Union to Sprint/T-Mobile: Make ‘binding commitment’ on job promises

Sprint store (with new logo, use this)
The CWA said Sprint and T-Mobile would close stores, which would result in layoffs, if they are allowed to merge. (Sprint)

The Communications Workers of America union, which represents 700,000 workers across the United States, said it plans to withhold its approval of the Sprint and T-Mobile merger until the companies make a “binding commitment” not to eliminate jobs in their proposed merger.

“New analysis from the Communications Workers of America shows that the merger could cause massive job loss of more than 30,000 jobs across the country,” the association said, citing a report it published. The CWA explained that many of the cuts it expects would stem from expected store closures spread throughout the country following the merger of Sprint and T-Mobile. “That the Sprint-T-Mobile merger could come at the cost of U.S. workers should come as no surprise, as both Sprint and T-Mobile have compiled up to now a long track record of closing U.S. call centers and committing workplace violations.”

A representative from Sprint didn’t comment directly on the CWA’s announcement. A T-Mobile representative didn’t immediately respond to questions about CWA’s statement.

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The CWA doesn’t represent many employees at Sprint or T-Mobile; the bulk of its members in the wireless industry work at AT&T and Verizon. Nonetheless, the organization continues to work to secure additional job securities for its members. For example, early this year the CWA launched a new association called “Wireless Workers United” that it said stands as “the first-ever national network of union and non-union workers organizing to protect good jobs and quality customer service.” The association aims to jointly organize wireless employees from Verizon, AT&T and T-Mobile.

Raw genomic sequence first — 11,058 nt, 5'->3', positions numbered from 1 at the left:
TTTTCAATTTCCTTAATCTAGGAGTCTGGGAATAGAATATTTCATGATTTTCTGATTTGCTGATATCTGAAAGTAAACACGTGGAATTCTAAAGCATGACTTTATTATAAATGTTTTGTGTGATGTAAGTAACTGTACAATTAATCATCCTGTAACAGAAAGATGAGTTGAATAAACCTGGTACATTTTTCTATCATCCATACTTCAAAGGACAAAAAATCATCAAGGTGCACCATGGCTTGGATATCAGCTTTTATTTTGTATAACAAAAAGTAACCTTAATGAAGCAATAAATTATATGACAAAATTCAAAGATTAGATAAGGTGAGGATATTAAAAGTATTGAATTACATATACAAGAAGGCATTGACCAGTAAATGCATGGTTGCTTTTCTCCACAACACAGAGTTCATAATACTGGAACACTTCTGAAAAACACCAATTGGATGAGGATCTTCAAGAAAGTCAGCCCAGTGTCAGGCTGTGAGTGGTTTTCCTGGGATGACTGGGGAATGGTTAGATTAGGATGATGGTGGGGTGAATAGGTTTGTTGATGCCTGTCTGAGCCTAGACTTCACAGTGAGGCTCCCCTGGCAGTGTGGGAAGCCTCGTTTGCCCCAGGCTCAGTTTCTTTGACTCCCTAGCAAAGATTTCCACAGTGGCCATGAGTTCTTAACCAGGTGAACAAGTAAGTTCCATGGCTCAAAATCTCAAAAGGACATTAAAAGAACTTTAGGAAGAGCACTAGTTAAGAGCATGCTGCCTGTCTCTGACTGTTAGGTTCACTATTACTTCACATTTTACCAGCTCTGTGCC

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For their part, Sprint and T-Mobile announced a merger agreement in April, and at the time promised that the merged company would actually employ more workers than the two separate companies would. That message represents a key pillar of the companies’ efforts to obtain regulatory approval for their proposed merger transaction.

Indeed, company executives are scheduled this afternoon to attend a Senate hearing on the mergerwhich is likely why the CWA released its statement yesterday.

“While the proposed merger of T-Mobile and Sprint is strategically sound, the regulatory approval process is far from certain,” wrote the analysts at Barclays in a note to investors released this morning. “T-Mobile and Sprint have put their best foot forward in positioning the deal to meet what they perceive will be the most important considerations (political and otherwise) for approval. Whether that sways the regulatory review process is still difficult to gauge at this juncture. We would argue, however, that this is the best window for both parties to attempt a merger given the composition of the current administration and timing around expected spectrum auction related anti-collusion rules expected later this year.”

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